April 26, 2017
In a recent piece in the Los Angeles Times, 'America is the Global Good Guy on AIDS. Trump's Budget Would Change That', EGPAF's Chip Lyons weighs in on the Trump administrations's proposed cuts to global health aid and what it would mean for progress made and critical work left to do in the fight to end AIDS.
April 25, 2017
Every 30 seconds, a child dies from malaria, a mosquito-borne parasite that thrives in warm climates. Ninety percent of malaria cases are in sub-Saharan Africa, where the Elizabeth Glaser Pediatric AIDS Foundation implements its programs. It is not uncommon in these countries for an individual to contract malaria several times during a lifetime—and suffer high fevers, shaking chills, and flu-like symptoms. Young children, pregnant women, and elderly people are most at risk of death. In fact, most malaria fatalities are among children under the age of five.
April 20, 2017
Malawi was hit hard by HIV. Despite progress made, there are still many people living with the disease in the low-income nation. Through EGPAF, Rise Malawi and ViiV Healthcare, community chiefs are stepping in to take action to help end AIDS.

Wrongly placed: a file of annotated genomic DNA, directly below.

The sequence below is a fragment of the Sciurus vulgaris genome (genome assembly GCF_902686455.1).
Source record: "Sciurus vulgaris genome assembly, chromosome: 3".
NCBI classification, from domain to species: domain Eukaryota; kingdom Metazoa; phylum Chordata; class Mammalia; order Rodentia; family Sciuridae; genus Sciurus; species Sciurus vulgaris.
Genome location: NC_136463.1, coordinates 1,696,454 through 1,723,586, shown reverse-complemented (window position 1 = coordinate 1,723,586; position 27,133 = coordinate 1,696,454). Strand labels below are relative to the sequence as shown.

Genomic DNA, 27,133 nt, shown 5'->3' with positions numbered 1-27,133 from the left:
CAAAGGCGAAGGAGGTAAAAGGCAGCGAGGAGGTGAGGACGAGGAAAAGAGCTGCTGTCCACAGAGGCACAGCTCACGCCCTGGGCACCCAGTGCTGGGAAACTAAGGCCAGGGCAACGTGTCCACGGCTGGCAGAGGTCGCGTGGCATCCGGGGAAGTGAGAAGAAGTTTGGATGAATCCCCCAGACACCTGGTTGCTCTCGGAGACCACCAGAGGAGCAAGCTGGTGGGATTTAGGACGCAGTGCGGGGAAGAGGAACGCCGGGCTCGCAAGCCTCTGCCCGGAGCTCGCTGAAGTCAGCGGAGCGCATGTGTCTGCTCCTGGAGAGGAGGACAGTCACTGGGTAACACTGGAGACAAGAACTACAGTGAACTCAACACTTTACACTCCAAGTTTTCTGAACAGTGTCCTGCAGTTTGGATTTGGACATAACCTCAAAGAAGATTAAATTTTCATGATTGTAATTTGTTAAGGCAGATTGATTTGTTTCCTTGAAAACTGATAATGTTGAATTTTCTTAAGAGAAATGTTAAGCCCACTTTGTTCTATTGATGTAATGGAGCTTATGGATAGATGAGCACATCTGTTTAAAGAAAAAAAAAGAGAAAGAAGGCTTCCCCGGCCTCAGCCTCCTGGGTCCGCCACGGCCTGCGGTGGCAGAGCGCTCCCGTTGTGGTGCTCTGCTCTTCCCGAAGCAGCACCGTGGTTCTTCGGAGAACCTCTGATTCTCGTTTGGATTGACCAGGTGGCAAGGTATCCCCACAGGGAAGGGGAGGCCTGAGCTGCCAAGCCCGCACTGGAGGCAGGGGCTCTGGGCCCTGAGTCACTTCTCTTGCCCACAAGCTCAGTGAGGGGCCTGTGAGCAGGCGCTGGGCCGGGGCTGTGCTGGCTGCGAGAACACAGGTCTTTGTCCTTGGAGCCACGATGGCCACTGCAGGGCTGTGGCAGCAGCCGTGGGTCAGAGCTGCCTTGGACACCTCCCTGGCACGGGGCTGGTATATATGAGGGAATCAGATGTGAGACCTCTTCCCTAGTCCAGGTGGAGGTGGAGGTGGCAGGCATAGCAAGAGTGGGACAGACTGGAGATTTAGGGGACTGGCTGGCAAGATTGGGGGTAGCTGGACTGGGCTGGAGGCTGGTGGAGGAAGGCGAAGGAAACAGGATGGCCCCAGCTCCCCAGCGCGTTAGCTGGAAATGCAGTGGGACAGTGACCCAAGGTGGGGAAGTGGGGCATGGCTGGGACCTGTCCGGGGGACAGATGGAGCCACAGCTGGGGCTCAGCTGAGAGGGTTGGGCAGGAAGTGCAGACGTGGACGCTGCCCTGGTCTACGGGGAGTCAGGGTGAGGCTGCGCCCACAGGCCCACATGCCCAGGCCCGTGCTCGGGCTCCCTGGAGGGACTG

April 18, 2017
The return on investment in a foreign-aid program has been high, in diplomatic as well as humanitarian terms.
April 13, 2017
Advocates born with HIV [including EGPAF Ambassador & sone of the late Elizabeth Glaser - Jake Glaser] face ongoing challenges.
April 11, 2017
Former EGPAF intern, Bruce, on learning his HIV status and growing up with the disease.
April 3, 2017
World Health Worker Week is an opportunity to mobilize communities, partners, and policy makers in support of health workers in your community and around the world. It is a time to celebrate the amazing work that they do and it is a time to raise awareness to the challenges they face every day. Without them, there would be no health care for millions of families in the developing world.
April 3, 2017
Paolo Kenias is a maize farmer living in Tambala, Malawi. He is quite fit as a result of his farm work as well as the many kilometers he logs every week on his bicycle as an expert HIV client for the Mayani Health Centre.